“Risk parity strategies – designed to withstand all economic circumstances – have been tested in recent times by the triple threat of unfavourable rates, spiked inflation and asset correlation breakdowns. Few managers in the field were above water through most of 2023; some saw increased portfolio risk exacerbated by leverage and untamed volatility, says a study by Markov Processes International.” – writes Luke Clancy in his Risk.net article “Can risk parity ride out the storm of correlated asset chaos?” The article extensively quotes MPI’s original research.
“Quant funds that employed risk parity saw their riskiness as measured by realized volatility levels surging 50% to 80% higher than their stated targets, according to a study from Markov Processes International obtained by Bloomberg based on results through November… Markov found that majority of the 10 popular risk-parity strategies it reviewed saw record levels of volatility, with a “staggering” gap between the winners and losers.” – writes Bloomberg’s Isabelle Lee and senior editor John Authers in his column discussing results of MPI’s research Risk Parity Not Performing? Blame the Weather.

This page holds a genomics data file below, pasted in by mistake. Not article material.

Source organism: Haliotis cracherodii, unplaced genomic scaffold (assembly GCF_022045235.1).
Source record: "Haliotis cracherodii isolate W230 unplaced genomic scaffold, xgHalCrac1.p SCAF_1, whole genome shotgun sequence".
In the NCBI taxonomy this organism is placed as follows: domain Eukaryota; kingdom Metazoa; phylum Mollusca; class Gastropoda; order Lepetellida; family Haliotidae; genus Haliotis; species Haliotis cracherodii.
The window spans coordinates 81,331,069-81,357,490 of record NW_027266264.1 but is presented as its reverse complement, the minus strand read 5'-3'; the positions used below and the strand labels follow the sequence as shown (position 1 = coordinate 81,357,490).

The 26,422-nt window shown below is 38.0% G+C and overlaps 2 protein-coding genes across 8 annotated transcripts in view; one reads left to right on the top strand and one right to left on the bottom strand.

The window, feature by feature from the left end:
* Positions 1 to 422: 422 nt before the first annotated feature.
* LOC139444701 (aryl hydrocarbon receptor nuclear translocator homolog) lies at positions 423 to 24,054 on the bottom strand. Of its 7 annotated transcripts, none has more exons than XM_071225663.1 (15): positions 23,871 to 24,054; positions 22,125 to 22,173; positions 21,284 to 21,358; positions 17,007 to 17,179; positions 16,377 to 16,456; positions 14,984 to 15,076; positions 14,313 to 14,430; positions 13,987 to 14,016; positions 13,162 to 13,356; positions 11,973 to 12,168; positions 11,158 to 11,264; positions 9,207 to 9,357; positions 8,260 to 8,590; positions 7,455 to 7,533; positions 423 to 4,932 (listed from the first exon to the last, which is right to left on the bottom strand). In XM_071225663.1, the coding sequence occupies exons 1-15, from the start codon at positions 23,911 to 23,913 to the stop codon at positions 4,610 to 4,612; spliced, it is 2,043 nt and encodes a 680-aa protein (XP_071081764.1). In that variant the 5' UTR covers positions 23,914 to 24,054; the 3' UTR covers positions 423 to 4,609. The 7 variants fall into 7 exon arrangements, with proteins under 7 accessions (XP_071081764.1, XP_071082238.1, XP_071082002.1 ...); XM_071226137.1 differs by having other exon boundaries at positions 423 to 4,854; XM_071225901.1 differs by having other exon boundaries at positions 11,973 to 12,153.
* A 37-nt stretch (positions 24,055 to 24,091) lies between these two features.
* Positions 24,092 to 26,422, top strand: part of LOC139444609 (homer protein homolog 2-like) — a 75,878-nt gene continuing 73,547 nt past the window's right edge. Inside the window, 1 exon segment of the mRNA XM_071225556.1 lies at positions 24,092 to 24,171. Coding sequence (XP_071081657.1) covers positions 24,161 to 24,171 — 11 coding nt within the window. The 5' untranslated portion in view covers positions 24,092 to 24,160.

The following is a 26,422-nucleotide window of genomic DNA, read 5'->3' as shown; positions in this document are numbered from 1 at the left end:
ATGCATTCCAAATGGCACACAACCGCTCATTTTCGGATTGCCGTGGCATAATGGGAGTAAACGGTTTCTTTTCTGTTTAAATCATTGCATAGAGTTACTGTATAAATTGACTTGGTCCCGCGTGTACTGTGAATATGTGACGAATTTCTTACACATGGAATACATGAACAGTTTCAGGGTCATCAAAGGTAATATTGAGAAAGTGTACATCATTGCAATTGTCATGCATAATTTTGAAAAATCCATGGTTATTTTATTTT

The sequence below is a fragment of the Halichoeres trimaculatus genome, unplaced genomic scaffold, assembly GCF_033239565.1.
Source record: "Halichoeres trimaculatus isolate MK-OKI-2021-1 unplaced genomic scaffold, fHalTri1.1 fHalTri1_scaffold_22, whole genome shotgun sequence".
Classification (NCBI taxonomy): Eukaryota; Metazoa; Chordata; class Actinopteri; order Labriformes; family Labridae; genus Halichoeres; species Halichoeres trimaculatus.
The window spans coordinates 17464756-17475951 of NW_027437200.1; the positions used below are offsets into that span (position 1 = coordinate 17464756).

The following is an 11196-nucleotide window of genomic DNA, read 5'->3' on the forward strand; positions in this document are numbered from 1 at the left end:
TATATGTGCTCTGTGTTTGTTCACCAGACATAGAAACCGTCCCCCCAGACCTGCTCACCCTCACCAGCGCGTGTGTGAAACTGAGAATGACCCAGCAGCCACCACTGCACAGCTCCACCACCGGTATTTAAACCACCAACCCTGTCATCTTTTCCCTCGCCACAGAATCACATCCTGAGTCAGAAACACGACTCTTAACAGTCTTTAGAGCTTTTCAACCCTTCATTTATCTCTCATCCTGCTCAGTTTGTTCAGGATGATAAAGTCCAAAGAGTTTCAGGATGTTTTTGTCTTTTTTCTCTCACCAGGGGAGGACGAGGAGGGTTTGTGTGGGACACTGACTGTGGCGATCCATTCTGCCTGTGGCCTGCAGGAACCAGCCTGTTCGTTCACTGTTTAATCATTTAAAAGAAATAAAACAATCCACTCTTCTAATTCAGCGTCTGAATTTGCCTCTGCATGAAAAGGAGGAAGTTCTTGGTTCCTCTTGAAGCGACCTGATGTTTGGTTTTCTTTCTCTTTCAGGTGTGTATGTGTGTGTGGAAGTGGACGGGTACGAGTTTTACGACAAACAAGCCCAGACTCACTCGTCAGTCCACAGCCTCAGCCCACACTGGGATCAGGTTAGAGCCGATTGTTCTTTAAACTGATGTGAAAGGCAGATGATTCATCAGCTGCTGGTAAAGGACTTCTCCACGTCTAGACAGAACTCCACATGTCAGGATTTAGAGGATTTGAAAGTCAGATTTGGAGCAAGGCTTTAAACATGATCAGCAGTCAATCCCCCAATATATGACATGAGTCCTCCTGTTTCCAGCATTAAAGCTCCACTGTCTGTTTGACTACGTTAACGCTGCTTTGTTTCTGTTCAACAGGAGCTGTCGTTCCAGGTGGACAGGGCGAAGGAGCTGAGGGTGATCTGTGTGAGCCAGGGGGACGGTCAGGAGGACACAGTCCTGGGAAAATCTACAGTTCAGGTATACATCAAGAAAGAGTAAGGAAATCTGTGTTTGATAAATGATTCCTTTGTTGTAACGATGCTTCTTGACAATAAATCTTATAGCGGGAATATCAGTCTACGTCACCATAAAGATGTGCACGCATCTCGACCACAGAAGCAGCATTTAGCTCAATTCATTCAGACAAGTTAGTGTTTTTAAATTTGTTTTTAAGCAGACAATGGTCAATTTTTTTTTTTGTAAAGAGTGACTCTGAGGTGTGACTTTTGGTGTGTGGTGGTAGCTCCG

Many high profile funds with set risk targets exhibit levels of volatility last seen only during the Global Financial Crisis. This and the disparity of results between funds in the category is the subject of this post.
Risk parity strategies can look very different from each other in implementation. They may have different risk budgets, risk targets, asset class buckets or even different definitions of risk. In this particular period, however, the disparity in performance is staggering.
RIABiz article “Wealthfront CEO Andy Rachleff oversaw the insertion of leverage, hence risk into portfolios, which has been unrewarding in this market“ covers MPI’s risk parity research and interviews Megan Woods, MPI’s research director.
How have risk parity funds actually acted (or reacted) during the current crisis? We use our Stylus Pro system to estimate changes in allocations and leverage levels.
2017 Yale endowment report rebuts Warren Buffett’s 2016 Berkshire Hathaway investor letter that “financial ‘elites’”, including endowments, are better off investing in low fee index products and not “wasting” money on active managers’ hefty fees. We did our own calculations and here’s what we found…
Four of the other five fund families with holdings vs. returns-based discrepancies are of a similar nature in that they have investments in derivatives, leveraged funds or absolute return funds, which affect the holdings tally. In each of these cases, DSA provides a much closer estimate to the intended systematic exposure.